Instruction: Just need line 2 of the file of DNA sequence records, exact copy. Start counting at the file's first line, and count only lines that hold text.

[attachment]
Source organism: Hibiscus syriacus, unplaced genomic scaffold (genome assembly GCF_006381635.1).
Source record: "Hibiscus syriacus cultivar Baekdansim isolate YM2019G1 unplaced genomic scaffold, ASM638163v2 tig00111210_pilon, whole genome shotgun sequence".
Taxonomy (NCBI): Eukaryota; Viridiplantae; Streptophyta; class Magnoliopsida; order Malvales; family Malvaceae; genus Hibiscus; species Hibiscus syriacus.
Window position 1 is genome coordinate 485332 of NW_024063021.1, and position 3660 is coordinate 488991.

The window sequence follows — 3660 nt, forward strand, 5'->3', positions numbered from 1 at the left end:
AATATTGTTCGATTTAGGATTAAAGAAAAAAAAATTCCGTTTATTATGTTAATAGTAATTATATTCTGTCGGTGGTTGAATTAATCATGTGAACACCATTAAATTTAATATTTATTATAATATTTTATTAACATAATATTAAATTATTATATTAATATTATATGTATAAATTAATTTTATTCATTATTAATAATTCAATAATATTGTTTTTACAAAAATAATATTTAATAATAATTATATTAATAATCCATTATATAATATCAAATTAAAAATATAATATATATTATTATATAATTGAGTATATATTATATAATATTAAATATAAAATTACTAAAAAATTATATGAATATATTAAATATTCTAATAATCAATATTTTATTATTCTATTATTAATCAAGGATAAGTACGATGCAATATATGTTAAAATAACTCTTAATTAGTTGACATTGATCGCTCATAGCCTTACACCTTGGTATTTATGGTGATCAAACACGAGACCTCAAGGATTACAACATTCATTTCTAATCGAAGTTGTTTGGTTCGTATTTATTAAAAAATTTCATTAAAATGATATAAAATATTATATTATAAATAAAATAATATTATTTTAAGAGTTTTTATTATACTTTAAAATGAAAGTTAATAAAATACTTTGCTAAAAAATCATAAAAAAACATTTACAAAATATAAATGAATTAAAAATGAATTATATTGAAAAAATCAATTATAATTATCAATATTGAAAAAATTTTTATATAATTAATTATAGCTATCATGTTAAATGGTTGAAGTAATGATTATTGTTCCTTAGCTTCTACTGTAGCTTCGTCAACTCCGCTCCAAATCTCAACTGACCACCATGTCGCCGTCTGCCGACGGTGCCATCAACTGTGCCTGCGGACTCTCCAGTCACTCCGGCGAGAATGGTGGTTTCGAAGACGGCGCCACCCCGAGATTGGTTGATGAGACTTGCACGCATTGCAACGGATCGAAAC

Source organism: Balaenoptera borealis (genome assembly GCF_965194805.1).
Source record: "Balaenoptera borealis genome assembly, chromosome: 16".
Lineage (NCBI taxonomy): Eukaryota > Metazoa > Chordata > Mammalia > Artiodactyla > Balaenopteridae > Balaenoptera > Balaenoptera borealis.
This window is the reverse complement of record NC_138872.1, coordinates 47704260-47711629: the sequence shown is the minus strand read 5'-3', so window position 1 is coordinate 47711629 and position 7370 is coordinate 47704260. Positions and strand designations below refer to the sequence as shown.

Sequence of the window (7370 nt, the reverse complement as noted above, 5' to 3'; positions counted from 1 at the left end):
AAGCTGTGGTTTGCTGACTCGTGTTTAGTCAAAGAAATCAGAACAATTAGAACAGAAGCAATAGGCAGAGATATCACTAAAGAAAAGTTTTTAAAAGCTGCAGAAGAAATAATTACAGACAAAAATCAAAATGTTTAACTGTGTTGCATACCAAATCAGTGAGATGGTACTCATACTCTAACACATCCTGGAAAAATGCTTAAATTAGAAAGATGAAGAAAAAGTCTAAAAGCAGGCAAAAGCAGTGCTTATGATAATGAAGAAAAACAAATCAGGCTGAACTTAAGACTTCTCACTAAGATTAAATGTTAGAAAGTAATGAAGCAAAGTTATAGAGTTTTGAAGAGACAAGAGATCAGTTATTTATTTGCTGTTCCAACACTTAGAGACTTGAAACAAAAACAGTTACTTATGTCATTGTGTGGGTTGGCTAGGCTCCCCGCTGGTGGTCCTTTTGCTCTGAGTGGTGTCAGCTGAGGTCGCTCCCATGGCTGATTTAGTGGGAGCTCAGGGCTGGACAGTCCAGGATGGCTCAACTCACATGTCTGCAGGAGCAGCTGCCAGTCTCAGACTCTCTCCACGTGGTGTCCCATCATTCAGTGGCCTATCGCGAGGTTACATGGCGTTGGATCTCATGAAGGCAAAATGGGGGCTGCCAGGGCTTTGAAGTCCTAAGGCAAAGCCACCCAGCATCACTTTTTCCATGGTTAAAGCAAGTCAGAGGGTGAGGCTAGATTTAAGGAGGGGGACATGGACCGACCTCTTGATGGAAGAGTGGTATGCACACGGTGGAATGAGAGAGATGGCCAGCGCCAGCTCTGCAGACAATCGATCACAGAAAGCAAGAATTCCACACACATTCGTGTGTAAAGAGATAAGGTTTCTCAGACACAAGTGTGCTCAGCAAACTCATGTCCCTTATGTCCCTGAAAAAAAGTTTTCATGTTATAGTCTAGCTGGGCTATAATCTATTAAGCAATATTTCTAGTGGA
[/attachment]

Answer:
Source record: "Hibiscus syriacus cultivar Baekdansim isolate YM2019G1 unplaced genomic scaffold, ASM638163v2 tig00111210_pilon, whole genome shotgun sequence".